Pa. DOC catches flack for inmate mail policy
Under a new policy, state prison inmates receive copies of mail after it is processed by the DOC, which some say violates inmates' civil rights
By Patrick Buchnowski
SOMERSET, Pa. — One Somerset County attorney is crying foul over the state Department of Corrections’ new policy for processing inmate mail.
Under the new policy, state prison inmates receive copies of mail after it is processed by the DOC.
Public defender Michael Kuhn is representing Paul Jawon Kendrick, 23, who is charged with murdering SCI-Somerset Sgt. Mark J. Baserman, 60, in February.
Kuhn said he visited Kendrick in SCI-Huntingdon to hand-deliver 60 pages of discovery material.
Kuhn was surprised when prison officials told him that he needed to mail the document and that the prison would provide copies for the inmate.
“It’s a violation of my client’s civil rights,” Kuhn said.
“I don’t want the DOC to see the discovery, which is for my client’s eyes only.”
Discovery is a legal process by which prosecutors must give police reports, medical documents, crime scene photos and other evidence to defense attorneys to prepare for trial.
Such complaints are not uncommon, said Sara Rose, senior staff attorney for the American Civil Liberties Union in Pittsburgh.
Defense attorneys across the commonwealth also have expressed concern about the DOC policy.
“The experience of Mr. Kuhn shows that there are no reasonable alternatives for lawyers to communicate with their clients other than the mail,” Rose said.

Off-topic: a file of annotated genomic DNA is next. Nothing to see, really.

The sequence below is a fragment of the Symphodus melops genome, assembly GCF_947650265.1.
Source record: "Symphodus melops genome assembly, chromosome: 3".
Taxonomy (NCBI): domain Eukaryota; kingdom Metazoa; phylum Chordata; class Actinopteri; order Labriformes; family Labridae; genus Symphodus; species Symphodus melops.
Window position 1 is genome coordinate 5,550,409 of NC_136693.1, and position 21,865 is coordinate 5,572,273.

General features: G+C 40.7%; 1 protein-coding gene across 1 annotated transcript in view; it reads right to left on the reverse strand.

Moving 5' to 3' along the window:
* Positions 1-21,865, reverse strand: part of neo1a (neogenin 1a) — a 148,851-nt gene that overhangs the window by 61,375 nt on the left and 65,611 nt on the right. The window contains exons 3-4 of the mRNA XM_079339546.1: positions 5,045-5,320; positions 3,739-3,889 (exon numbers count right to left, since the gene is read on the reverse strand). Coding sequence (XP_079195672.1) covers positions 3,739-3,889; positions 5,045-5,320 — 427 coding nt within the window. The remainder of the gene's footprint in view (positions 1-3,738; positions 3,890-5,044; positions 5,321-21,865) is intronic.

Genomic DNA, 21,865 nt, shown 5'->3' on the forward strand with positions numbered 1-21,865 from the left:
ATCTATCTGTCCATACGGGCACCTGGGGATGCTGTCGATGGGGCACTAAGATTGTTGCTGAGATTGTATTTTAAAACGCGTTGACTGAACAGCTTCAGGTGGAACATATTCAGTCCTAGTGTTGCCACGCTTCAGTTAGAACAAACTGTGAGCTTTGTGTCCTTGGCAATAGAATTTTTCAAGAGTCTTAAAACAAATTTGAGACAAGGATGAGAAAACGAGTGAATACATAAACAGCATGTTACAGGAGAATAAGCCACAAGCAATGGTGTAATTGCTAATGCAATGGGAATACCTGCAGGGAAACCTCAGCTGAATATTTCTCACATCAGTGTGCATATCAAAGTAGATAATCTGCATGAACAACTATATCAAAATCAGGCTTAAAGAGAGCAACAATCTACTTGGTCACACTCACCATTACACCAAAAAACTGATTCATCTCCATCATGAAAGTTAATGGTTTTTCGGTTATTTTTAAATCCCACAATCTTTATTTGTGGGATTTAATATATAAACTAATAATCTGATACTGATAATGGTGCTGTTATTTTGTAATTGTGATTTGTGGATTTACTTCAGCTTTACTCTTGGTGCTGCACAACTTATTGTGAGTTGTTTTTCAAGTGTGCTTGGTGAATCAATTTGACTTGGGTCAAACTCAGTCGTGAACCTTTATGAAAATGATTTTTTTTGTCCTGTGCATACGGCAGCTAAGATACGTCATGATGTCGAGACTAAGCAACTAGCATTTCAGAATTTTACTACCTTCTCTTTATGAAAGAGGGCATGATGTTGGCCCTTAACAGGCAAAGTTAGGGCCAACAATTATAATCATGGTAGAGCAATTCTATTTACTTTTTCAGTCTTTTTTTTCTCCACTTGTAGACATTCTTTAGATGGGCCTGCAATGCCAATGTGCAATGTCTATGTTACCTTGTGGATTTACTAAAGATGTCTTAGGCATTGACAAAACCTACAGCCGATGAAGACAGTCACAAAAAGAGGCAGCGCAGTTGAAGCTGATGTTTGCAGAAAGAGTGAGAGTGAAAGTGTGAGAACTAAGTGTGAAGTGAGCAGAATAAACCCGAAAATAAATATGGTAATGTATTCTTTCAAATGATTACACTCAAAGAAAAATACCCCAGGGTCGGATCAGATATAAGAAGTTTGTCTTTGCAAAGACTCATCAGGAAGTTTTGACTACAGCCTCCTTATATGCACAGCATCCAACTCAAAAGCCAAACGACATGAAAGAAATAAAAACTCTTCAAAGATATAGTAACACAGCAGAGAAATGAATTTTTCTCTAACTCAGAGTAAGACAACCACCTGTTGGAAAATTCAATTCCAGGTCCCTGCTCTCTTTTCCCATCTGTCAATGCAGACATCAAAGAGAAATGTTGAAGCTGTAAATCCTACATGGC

“It’s a very serious concern whether the confidentiality of a document mailed to a client in state prison can be maintained under the new policy.”
In an email statement, Susan McNaughton, communications director for the DOC, clarified the policy, saying attorneys are allowed to pass legal documents to inmates.
“Legal counsel should be allowed to provide legal documents, subject to search, to the inmates during visits,” McNaughton said.
“I’ve passed this info along, and our staff will reach out to Huntingdon.”
The introduction of the DOC policy followed a 12-day lockdown in September of all state prisons, which the DOC said was necessary to protect guards from “unknown substances” that have entered the facilities.
Kuhn and Kendrick appeared in Somerset County court on Tuesday to ask President Judge D. Gregory Geary to intervene.
“I wanted to be able to hand him discovery so he could take it back to prison with him,” Kuhn said.
The judge denied the motion.
“I was surprised the judge did not let me give the paperwork to my client,” he said.
Kuhn said he will try again to hand-deliver discovery material when he next visits Kendrick in prison.